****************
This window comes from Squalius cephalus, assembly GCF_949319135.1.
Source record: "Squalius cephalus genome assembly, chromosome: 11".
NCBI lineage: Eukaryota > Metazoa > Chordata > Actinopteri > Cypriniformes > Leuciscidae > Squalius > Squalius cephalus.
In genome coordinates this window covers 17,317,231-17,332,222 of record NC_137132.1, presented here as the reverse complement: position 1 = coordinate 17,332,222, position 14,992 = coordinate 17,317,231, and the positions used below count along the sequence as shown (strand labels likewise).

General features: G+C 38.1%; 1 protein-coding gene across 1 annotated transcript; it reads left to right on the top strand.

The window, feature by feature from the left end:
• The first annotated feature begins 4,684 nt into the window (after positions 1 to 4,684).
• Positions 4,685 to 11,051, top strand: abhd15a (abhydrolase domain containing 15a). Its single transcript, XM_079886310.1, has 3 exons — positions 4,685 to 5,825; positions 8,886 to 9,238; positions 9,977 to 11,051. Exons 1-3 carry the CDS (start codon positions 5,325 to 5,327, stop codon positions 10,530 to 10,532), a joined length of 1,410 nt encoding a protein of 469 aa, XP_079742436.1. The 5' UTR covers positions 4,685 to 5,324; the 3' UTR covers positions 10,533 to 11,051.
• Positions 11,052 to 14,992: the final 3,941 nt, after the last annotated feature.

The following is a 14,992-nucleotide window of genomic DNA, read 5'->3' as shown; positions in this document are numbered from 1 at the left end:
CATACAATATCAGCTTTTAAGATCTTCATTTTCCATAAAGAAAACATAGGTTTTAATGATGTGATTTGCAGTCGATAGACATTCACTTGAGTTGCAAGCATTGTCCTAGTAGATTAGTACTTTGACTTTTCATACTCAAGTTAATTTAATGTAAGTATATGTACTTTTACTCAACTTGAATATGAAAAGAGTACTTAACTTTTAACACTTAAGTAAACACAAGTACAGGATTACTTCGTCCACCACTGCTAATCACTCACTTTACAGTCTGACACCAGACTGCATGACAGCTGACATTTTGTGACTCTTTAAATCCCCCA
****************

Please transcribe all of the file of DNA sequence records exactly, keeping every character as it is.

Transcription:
This window comes from Squalius cephalus, assembly GCF_949319135.1.
Source record: "Squalius cephalus genome assembly, chromosome: 11".
NCBI lineage: Eukaryota > Metazoa > Chordata > Actinopteri > Cypriniformes > Leuciscidae > Squalius > Squalius cephalus.
In genome coordinates this window covers 17,317,231-17,332,222 of record NC_137132.1, presented here as the reverse complement: position 1 = coordinate 17,332,222, position 14,992 = coordinate 17,317,231, and the positions used below count along the sequence as shown (strand labels likewise).

General features: G+C 38.1%; 1 protein-coding gene across 1 annotated transcript; it reads left to right on the top strand.

The window, feature by feature from the left end:
• The first annotated feature begins 4,684 nt into the window (after positions 1 to 4,684).
• Positions 4,685 to 11,051, top strand: abhd15a (abhydrolase domain containing 15a). Its single transcript, XM_079886310.1, has 3 exons — positions 4,685 to 5,825; positions 8,886 to 9,238; positions 9,977 to 11,051. Exons 1-3 carry the CDS (start codon positions 5,325 to 5,327, stop codon positions 10,530 to 10,532), a joined length of 1,410 nt encoding a protein of 469 aa, XP_079742436.1. The 5' UTR covers positions 4,685 to 5,324; the 3' UTR covers positions 10,533 to 11,051.
• Positions 11,052 to 14,992: the final 3,941 nt, after the last annotated feature.

The following is a 14,992-nucleotide window of genomic DNA, read 5'->3' as shown; positions in this document are numbered from 1 at the left end:
CATACAATATCAGCTTTTAAGATCTTCATTTTCCATAAAGAAAACATAGGTTTTAATGATGTGATTTGCAGTCGATAGACATTCACTTGAGTTGCAAGCATTGTCCTAGTAGATTAGTACTTTGACTTTTCATACTCAAGTTAATTTAATGTAAGTATATGTACTTTTACTCAACTTGAATATGAAAAGAGTACTTAACTTTTAACACTTAAGTAAACACAAGTACAGGATTACTTCGTCCACCACTGCTAATCACTCACTTTACAGTCTGACACCAGACTGCATGACAGCTGACATTTTGTGACTCTTTAAATCCCCCA